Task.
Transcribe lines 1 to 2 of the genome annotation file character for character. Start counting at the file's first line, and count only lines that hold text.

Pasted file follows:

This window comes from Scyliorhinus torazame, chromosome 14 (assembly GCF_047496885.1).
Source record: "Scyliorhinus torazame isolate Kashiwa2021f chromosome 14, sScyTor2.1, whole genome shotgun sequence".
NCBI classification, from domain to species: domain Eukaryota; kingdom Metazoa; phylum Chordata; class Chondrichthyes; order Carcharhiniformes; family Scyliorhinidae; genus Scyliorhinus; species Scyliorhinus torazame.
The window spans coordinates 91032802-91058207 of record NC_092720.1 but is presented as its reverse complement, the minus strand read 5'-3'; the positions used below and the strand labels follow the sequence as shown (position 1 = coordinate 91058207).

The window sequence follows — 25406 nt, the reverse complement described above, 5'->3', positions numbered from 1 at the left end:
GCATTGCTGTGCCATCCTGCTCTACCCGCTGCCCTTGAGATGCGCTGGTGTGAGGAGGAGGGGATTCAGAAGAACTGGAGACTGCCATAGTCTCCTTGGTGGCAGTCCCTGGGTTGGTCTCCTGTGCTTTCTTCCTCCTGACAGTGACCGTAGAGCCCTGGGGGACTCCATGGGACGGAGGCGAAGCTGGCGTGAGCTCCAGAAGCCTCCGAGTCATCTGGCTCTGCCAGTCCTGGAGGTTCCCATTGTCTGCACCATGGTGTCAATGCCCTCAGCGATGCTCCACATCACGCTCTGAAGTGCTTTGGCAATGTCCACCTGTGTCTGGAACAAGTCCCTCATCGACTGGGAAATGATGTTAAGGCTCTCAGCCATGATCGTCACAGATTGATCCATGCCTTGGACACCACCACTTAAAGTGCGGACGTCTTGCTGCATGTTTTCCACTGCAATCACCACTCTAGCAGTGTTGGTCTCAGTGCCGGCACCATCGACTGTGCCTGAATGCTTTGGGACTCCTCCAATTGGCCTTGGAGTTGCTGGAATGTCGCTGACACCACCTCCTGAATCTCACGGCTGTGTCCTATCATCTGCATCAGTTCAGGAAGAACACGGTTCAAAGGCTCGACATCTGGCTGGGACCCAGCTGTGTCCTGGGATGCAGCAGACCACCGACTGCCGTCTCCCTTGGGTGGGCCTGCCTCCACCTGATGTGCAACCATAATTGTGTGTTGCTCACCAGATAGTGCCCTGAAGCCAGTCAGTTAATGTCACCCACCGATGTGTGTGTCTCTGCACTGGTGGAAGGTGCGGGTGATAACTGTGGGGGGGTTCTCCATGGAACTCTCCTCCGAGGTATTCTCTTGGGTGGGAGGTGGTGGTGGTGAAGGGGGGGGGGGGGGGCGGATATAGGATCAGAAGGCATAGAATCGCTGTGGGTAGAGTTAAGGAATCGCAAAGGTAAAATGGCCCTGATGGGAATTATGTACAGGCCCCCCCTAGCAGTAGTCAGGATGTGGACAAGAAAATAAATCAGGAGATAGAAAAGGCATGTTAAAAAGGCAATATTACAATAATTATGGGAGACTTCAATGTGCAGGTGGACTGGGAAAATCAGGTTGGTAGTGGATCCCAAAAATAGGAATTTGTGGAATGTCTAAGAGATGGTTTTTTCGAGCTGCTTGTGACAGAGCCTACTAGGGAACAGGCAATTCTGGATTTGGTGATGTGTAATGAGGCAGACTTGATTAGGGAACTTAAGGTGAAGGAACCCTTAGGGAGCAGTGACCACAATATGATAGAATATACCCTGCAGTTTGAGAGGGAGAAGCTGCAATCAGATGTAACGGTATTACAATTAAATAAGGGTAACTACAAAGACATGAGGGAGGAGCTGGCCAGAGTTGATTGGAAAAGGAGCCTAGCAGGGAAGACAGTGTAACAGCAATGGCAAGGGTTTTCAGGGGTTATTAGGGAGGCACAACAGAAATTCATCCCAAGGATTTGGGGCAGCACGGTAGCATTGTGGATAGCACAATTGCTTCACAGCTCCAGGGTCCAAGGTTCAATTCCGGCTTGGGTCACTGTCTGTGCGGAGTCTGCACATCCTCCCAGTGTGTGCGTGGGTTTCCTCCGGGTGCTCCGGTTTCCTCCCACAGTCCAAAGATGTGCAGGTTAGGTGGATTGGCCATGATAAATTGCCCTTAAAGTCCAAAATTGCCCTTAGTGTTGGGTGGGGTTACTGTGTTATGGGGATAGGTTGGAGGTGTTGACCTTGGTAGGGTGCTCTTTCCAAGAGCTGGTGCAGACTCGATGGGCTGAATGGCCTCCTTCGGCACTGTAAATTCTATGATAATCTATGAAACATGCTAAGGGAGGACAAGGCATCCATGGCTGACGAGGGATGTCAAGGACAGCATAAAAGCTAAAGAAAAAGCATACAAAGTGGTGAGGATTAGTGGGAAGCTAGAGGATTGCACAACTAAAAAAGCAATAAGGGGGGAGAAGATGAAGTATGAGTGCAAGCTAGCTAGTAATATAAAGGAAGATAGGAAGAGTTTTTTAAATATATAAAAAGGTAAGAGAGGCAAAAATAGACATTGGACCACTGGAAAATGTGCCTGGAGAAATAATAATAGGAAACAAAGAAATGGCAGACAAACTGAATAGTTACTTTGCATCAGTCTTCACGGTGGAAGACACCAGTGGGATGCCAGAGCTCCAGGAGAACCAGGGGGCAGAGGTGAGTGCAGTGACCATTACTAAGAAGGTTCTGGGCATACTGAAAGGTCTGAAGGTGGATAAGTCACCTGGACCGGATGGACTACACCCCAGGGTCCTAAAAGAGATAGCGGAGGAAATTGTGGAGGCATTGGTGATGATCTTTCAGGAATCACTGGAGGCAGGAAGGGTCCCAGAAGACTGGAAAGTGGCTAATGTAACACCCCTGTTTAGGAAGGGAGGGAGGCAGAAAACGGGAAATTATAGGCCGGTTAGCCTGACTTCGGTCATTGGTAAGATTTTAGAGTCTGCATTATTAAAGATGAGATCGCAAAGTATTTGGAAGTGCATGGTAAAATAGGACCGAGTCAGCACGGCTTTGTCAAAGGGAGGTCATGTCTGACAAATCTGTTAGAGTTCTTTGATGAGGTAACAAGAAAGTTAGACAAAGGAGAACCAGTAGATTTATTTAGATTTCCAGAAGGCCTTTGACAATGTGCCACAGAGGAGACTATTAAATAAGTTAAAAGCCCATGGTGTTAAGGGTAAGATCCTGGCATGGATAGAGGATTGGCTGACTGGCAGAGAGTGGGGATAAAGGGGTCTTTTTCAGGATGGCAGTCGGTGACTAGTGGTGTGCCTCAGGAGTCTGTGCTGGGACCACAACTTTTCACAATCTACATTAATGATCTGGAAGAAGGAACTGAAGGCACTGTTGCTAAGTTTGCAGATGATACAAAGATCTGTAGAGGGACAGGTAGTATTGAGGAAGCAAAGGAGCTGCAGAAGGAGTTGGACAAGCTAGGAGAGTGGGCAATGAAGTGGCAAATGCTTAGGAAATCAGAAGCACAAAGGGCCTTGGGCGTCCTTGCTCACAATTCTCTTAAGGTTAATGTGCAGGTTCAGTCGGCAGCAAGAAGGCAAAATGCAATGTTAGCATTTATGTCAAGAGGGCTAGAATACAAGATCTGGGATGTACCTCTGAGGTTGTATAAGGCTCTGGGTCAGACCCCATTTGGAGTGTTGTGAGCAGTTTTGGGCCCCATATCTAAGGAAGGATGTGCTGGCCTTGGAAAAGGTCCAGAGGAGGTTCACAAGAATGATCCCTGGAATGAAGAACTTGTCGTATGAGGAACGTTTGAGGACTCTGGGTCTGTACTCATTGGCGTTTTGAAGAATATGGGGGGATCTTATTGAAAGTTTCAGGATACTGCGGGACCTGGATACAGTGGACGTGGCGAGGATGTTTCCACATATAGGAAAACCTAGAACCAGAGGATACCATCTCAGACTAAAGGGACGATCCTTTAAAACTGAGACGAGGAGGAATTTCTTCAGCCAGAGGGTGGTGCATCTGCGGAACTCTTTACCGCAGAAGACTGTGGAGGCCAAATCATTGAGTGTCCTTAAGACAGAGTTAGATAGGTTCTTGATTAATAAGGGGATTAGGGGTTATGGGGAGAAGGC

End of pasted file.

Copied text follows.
This window comes from Scyliorhinus torazame, chromosome 14 (assembly GCF_047496885.1).
Source record: "Scyliorhinus torazame isolate Kashiwa2021f chromosome 14, sScyTor2.1, whole genome shotgun sequence".